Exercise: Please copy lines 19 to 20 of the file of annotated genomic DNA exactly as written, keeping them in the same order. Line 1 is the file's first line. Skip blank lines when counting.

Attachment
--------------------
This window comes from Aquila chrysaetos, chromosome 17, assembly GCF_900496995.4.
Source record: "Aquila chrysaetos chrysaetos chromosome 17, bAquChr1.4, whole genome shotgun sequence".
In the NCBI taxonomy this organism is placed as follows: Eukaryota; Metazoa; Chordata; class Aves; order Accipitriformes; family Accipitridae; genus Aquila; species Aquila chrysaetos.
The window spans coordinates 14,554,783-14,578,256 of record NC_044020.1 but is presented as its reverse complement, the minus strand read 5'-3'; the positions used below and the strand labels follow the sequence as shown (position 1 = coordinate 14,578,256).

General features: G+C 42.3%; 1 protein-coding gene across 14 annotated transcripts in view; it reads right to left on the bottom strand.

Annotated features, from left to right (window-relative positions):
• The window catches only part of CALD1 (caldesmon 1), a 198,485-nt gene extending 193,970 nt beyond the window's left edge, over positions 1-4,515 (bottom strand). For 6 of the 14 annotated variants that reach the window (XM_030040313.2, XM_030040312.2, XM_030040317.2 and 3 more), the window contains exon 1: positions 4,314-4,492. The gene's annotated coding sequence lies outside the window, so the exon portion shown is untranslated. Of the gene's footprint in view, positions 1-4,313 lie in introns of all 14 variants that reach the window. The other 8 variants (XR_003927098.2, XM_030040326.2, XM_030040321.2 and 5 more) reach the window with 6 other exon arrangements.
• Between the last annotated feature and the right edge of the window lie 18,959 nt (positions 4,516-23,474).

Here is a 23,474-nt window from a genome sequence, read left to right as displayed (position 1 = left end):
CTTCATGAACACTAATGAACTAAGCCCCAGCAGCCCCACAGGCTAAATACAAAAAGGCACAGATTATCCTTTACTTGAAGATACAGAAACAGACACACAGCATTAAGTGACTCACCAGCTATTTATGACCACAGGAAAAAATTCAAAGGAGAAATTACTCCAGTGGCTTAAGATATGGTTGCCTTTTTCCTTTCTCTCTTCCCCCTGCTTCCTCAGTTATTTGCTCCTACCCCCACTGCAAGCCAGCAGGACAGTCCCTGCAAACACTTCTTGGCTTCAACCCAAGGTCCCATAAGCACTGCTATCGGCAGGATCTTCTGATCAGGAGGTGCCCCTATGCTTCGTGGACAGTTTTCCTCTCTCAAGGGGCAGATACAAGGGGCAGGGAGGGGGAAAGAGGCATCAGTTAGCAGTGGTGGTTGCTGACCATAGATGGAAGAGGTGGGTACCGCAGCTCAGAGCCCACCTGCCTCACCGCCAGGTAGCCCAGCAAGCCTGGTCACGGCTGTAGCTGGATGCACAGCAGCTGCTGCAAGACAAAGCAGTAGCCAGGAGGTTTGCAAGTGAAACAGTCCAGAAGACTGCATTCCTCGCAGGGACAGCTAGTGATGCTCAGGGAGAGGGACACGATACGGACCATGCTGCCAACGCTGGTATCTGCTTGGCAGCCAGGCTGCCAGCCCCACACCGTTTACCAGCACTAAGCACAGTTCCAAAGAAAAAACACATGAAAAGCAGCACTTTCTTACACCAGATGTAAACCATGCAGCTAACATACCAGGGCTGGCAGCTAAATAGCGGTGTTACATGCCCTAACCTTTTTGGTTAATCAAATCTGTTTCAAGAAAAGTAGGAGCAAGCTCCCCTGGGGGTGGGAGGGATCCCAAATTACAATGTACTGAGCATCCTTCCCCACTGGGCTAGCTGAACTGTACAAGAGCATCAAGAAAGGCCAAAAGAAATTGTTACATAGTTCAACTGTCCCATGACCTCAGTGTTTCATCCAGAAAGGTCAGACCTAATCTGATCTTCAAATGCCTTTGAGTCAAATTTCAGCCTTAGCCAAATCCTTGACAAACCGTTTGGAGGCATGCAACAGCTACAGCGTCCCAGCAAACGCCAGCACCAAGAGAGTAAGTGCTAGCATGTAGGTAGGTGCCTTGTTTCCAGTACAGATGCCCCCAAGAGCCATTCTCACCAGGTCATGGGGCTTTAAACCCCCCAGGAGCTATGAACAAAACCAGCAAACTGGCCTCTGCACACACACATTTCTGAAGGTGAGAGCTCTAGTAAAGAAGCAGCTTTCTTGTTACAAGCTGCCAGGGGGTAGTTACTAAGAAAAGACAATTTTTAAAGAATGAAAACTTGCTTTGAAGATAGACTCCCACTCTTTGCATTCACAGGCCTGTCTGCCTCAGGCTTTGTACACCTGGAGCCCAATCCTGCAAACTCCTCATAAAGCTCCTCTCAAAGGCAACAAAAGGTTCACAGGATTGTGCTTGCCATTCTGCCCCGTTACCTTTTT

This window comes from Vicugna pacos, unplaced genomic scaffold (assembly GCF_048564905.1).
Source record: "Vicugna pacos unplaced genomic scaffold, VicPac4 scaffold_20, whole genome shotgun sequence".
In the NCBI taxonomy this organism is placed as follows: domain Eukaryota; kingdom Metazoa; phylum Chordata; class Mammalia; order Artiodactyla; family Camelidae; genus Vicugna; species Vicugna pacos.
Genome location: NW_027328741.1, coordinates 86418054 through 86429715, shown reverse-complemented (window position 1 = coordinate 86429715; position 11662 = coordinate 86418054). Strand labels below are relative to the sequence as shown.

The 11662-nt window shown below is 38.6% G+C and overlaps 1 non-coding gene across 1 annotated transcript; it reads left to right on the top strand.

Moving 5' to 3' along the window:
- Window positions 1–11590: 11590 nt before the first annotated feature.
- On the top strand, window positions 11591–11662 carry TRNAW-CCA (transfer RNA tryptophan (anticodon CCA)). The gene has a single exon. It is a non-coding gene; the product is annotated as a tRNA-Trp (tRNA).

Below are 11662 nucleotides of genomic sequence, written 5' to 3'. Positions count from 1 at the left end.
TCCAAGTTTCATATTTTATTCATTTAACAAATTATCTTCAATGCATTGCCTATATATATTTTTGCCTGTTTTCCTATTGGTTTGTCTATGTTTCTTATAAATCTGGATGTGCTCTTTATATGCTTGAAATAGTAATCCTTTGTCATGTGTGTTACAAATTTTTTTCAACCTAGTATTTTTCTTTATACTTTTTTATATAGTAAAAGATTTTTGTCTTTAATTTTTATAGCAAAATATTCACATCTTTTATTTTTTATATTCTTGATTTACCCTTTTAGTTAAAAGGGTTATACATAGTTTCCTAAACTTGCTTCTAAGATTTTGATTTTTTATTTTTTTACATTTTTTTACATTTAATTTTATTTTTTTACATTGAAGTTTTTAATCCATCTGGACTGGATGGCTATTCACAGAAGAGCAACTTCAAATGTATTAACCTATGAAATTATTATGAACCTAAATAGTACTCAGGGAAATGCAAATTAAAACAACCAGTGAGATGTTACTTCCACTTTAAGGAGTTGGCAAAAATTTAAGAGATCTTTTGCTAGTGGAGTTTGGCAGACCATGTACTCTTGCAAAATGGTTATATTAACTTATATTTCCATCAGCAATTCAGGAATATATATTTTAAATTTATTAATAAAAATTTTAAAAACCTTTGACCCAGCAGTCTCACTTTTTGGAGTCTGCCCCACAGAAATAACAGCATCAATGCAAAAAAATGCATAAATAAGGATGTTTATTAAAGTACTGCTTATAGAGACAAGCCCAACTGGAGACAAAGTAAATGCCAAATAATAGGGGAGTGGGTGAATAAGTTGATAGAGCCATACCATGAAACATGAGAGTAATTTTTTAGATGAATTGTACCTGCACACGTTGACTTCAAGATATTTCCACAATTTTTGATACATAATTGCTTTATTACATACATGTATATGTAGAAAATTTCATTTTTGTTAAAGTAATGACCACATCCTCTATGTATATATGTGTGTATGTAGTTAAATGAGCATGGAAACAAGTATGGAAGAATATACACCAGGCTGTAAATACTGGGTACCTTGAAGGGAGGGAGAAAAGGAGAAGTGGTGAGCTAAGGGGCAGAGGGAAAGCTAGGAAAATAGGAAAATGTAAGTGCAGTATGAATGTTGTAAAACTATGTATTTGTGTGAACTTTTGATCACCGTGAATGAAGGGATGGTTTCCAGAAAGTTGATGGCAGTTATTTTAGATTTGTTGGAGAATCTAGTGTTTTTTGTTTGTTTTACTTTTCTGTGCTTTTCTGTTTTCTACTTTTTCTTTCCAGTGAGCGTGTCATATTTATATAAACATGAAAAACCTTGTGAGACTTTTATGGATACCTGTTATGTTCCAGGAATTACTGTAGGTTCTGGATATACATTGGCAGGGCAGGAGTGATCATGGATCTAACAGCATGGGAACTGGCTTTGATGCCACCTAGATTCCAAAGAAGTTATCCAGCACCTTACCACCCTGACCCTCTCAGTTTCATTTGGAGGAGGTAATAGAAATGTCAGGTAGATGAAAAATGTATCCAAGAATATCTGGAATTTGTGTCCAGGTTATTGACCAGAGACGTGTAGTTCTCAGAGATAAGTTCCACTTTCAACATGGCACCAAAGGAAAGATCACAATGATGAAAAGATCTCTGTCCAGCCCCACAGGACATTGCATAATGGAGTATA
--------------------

Below are 11662 nucleotides of genomic sequence, written 5' to 3'. Positions count from 1 at the left end.
TCCAAGTTTCATATTTTATTCATTTAACAAATTATCTTCAATGCATTGCCTATATATATTTTTGCCTGTTTTCCTATTGGTTTGTCTATGTTTCTTATAAATCTGGATGTGCTCTTTATATGCTTGAAATAGTAATCCTTTGTCATGTGTGTTACAAATTTTTTTCAACCTAGTATTTTTCTTTATACTTTTTTATATAGTAAAAGATTTTTGTCTTTAATTTTTATAGCAAAATATTCACATCTTTTATTTTTTATATTCTTGATTTACCCTTTTAGTTAAAAGGGTTATACATAGTTTCCTAAACTTGCTTCTAAGATTTTGATTTTTTATTTTTTTACATTTTTTTACATTTAATTTTATTTTTTTACATTGAAGTTTTTAATCCATCTGGACTGGATGGCTATTCACAGAAGAGCAACTTCAAATGTATTAACCTATGAAATTATTATGAACCTAAATAGTACTCAGGGAAATGCAAATTAAAACAACCAGTGAGATGTTACTTCCACTTTAAGGAGTTGGCAAAAATTTAAGAGATCTTTTGCTAGTGGAGTTTGGCAGACCATGTACTCTTGCAAAATGGTTATATTAACTTATATTTCCATCAGCAATTCAGGAATATATATTTTAAATTTATTAATAAAAATTTTAAAAACCTTTGACCCAGCAGTCTCACTTTTTGGAGTCTGCCCCACAGAAATAACAGCATCAATGCAAAAAAATGCATAAATAAGGATGTTTATTAAAGTACTGCTTATAGAGACAAGCCCAACTGGAGACAAAGTAAATGCCAAATAATAGGGGAGTGGGTGAATAAGTTGATAGAGCCATACCATGAAACATGAGAGTAATTTTTTAGATGAATTGTACCTGCACACGTTGACTTCAAGATATTTCCACAATTTTTGATACATAATTGCTTTATTACATACATGTATATGTAGAAAATTTCATTTTTGTTAAAGTAATGACCACATCCTCTATGTATATATGTGTGTATGTAGTTAAATGAGCATGGAAACAAGTATGGAAGAATATACACCAGGCTGTAAATACTGGGTACCTTGAAGGGAGGGAGAAAAGGAGAAGTGGTGAGCTAAGGGGCAGAGGGAAAGCTAGGAAAATAGGAAAATGTAAGTGCAGTATGAATGTTGTAAAACTATGTATTTGTGTGAACTTTTGATCACCGTGAATGAAGGGATGGTTTCCAGAAAGTTGATGGCAGTTATTTTAGATTTGTTGGAGAATCTAGTGTTTTTTGTTTGTTTTACTTTTCTGTGCTTTTCTGTTTTCTACTTTTTCTTTCCAGTGAGCGTGTCATATTTATATAAACATGAAAAACCTTGTGAGACTTTTATGGATACCTGTTATGTTCCAGGAATTACTGTAGGTTCTGGATATACATTGGCAGGGCAGGAGTGATCATGGATCTAACAGCATGGGAACTGGCTTTGATGCCACCTAGATTCCAAAGAAGTTATCCAGCACCTTACCACCCTGACCCTCTCAGTTTCATTTGGAGGAGGTAATAGAAATGTCAGGTAGATGAAAAATGTATCCAAGAATATCTGGAATTTGTGTCCAGGTTATTGACCAGAGACGTGTAGTTCTCAGAGATAAGTTCCACTTTCAACATGGCACCAAAGGAAAGATCACAATGATGAAAAGATCTCTGTCCAGCCCCACAGGACATTGCATAATGGAGTATA